This is e+e- interactions versus energy (sqrt(s)) from the particle data book, fig 49.5 :
Many of the interesting experimental measurements that led to the quark model are in this plot.
Particles like protons, electrons muons have a fixed mass, no width, measured by the "length" of the four vector. Measurement errors will introduce a statistical indeterminacy which can be fitted with the statistically defined gaussian. In the plot though, we see practically a delta function for the J/psi of the plot in the question, because the scale is different. Omega and rho have a large width which is not gaussian, Y is very narrow and the Z is also non gaussian.
What defines the intrinsic width is the type of interaction entering in the possible decays of the resonances and whether strong interaction decays are suppressed or not. The J/ψ is a good example:
It has a rest mass of 3.0969 GeV/c2, just above that of the ηc (2.9836 GeV/c2), and a mean lifetime of 7.2×10^−21 s. This lifetime was about a thousand times longer than expected.
Hadronic decay modes of J/ψ are strongly suppressed because of the OZI Rule. This effect strongly increases the lifetime of the particle and thereby gives it its very narrow decay width of just 93.2±2.1 keV. Because of this strong suppression, electromagnetic decays begin to compete with hadronic decays. This is why the J/ψ has a significant branching fraction to leptons.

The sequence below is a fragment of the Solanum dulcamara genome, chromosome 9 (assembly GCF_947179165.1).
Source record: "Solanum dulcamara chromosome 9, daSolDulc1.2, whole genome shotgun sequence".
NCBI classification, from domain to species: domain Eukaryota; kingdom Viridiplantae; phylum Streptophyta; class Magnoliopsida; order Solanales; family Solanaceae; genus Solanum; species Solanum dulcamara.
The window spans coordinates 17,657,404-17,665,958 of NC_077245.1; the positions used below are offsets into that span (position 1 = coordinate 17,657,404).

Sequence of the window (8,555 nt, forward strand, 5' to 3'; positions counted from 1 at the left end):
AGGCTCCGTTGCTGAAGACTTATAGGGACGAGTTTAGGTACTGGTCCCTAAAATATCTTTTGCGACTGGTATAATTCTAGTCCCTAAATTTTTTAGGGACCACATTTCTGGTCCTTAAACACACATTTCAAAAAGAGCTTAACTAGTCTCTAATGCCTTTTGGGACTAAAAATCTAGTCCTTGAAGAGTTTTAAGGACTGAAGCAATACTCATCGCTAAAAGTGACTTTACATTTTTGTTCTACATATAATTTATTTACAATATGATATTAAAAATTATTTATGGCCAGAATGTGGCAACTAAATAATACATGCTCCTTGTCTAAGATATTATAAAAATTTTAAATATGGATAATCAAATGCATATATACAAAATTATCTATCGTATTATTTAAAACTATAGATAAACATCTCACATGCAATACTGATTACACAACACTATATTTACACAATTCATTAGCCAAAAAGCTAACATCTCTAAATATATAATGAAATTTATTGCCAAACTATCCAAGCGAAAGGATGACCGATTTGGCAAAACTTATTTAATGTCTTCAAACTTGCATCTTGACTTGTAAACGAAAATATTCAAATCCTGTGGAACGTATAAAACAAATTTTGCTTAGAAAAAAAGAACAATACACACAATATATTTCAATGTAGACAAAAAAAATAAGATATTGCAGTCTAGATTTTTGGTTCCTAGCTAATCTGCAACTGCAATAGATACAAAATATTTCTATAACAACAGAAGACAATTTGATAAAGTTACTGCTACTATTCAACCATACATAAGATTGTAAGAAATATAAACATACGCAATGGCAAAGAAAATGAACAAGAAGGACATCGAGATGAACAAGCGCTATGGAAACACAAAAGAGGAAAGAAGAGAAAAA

The width of the Z also is interesting,and is composed out of all the partial widths in the channels it can decay,page 2 in this link.
In conclusion, the intrinsic interaction width ,( calculable by the standard model), of resonances has to be folded with the experimental error widths ,as explained in the comments to the question. When the intrinsic width is very small , the experimental error dominates and is a gaussian.